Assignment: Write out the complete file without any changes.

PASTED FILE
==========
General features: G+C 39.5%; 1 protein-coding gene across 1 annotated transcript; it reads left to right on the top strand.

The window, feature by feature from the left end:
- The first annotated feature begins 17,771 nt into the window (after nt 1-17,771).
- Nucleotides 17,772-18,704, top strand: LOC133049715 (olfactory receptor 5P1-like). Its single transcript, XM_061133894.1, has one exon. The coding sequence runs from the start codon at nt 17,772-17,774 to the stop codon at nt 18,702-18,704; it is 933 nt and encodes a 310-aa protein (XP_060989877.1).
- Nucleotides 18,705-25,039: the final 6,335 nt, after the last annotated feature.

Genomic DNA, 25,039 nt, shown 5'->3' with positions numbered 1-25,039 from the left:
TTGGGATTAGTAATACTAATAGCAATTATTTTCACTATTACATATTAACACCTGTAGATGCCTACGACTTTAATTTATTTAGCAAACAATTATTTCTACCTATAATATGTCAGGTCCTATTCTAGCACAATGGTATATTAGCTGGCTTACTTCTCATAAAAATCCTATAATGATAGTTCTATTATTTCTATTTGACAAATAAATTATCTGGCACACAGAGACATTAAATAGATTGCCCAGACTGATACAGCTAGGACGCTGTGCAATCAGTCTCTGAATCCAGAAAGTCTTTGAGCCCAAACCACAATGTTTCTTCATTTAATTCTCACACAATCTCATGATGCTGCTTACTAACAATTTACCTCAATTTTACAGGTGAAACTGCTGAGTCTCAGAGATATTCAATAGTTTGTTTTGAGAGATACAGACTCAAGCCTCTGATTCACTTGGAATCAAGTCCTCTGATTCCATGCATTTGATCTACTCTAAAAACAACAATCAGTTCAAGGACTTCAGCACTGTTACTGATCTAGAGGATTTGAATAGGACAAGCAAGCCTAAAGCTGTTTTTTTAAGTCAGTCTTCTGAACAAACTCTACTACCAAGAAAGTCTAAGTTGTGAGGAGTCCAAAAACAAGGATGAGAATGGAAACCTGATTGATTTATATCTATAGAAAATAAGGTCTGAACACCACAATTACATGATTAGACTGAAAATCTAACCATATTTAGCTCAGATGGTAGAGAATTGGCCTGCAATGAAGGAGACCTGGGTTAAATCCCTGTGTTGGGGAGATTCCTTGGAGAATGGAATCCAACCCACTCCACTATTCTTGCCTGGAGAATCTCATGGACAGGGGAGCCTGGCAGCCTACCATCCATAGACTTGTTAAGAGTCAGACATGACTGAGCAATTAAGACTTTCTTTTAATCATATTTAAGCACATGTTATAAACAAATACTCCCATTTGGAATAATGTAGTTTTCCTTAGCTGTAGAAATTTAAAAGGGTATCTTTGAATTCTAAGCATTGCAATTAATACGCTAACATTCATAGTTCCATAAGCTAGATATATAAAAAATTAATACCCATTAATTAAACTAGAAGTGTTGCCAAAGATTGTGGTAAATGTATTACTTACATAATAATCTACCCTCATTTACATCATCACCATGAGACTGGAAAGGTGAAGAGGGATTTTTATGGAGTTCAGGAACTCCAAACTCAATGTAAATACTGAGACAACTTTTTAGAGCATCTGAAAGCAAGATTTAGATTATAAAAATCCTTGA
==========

General features: G+C 39.5%; 1 protein-coding gene across 1 annotated transcript; it reads left to right on the top strand.

The window, feature by feature from the left end:
- The first annotated feature begins 17,771 nt into the window (after nt 1-17,771).
- Nucleotides 17,772-18,704, top strand: LOC133049715 (olfactory receptor 5P1-like). Its single transcript, XM_061133894.1, has one exon. The coding sequence runs from the start codon at nt 17,772-17,774 to the stop codon at nt 18,702-18,704; it is 933 nt and encodes a 310-aa protein (XP_060989877.1).
- Nucleotides 18,705-25,039: the final 6,335 nt, after the last annotated feature.

Genomic DNA, 25,039 nt, shown 5'->3' with positions numbered 1-25,039 from the left:
TTGGGATTAGTAATACTAATAGCAATTATTTTCACTATTACATATTAACACCTGTAGATGCCTACGACTTTAATTTATTTAGCAAACAATTATTTCTACCTATAATATGTCAGGTCCTATTCTAGCACAATGGTATATTAGCTGGCTTACTTCTCATAAAAATCCTATAATGATAGTTCTATTATTTCTATTTGACAAATAAATTATCTGGCACACAGAGACATTAAATAGATTGCCCAGACTGATACAGCTAGGACGCTGTGCAATCAGTCTCTGAATCCAGAAAGTCTTTGAGCCCAAACCACAATGTTTCTTCATTTAATTCTCACACAATCTCATGATGCTGCTTACTAACAATTTACCTCAATTTTACAGGTGAAACTGCTGAGTCTCAGAGATATTCAATAGTTTGTTTTGAGAGATACAGACTCAAGCCTCTGATTCACTTGGAATCAAGTCCTCTGATTCCATGCATTTGATCTACTCTAAAAACAACAATCAGTTCAAGGACTTCAGCACTGTTACTGATCTAGAGGATTTGAATAGGACAAGCAAGCCTAAAGCTGTTTTTTTAAGTCAGTCTTCTGAACAAACTCTACTACCAAGAAAGTCTAAGTTGTGAGGAGTCCAAAAACAAGGATGAGAATGGAAACCTGATTGATTTATATCTATAGAAAATAAGGTCTGAACACCACAATTACATGATTAGACTGAAAATCTAACCATATTTAGCTCAGATGGTAGAGAATTGGCCTGCAATGAAGGAGACCTGGGTTAAATCCCTGTGTTGGGGAGATTCCTTGGAGAATGGAATCCAACCCACTCCACTATTCTTGCCTGGAGAATCTCATGGACAGGGGAGCCTGGCAGCCTACCATCCATAGACTTGTTAAGAGTCAGACATGACTGAGCAATTAAGACTTTCTTTTAATCATATTTAAGCACATGTTATAAACAAATACTCCCATTTGGAATAATGTAGTTTTCCTTAGCTGTAGAAATTTAAAAGGGTATCTTTGAATTCTAAGCATTGCAATTAATACGCTAACATTCATAGTTCCATAAGCTAGATATATAAAAAATTAATACCCATTAATTAAACTAGAAGTGTTGCCAAAGATTGTGGTAAATGTATTACTTACATAATAATCTACCCTCATTTACATCATCACCATGAGACTGGAAAGGTGAAGAGGGATTTTTATGGAGTTCAGGAACTCCAAACTCAATGTAAATACTGAGACAACTTTTTAGAGCATCTGAAAGCAAGATTTAGATTATAAAAATCCTTGA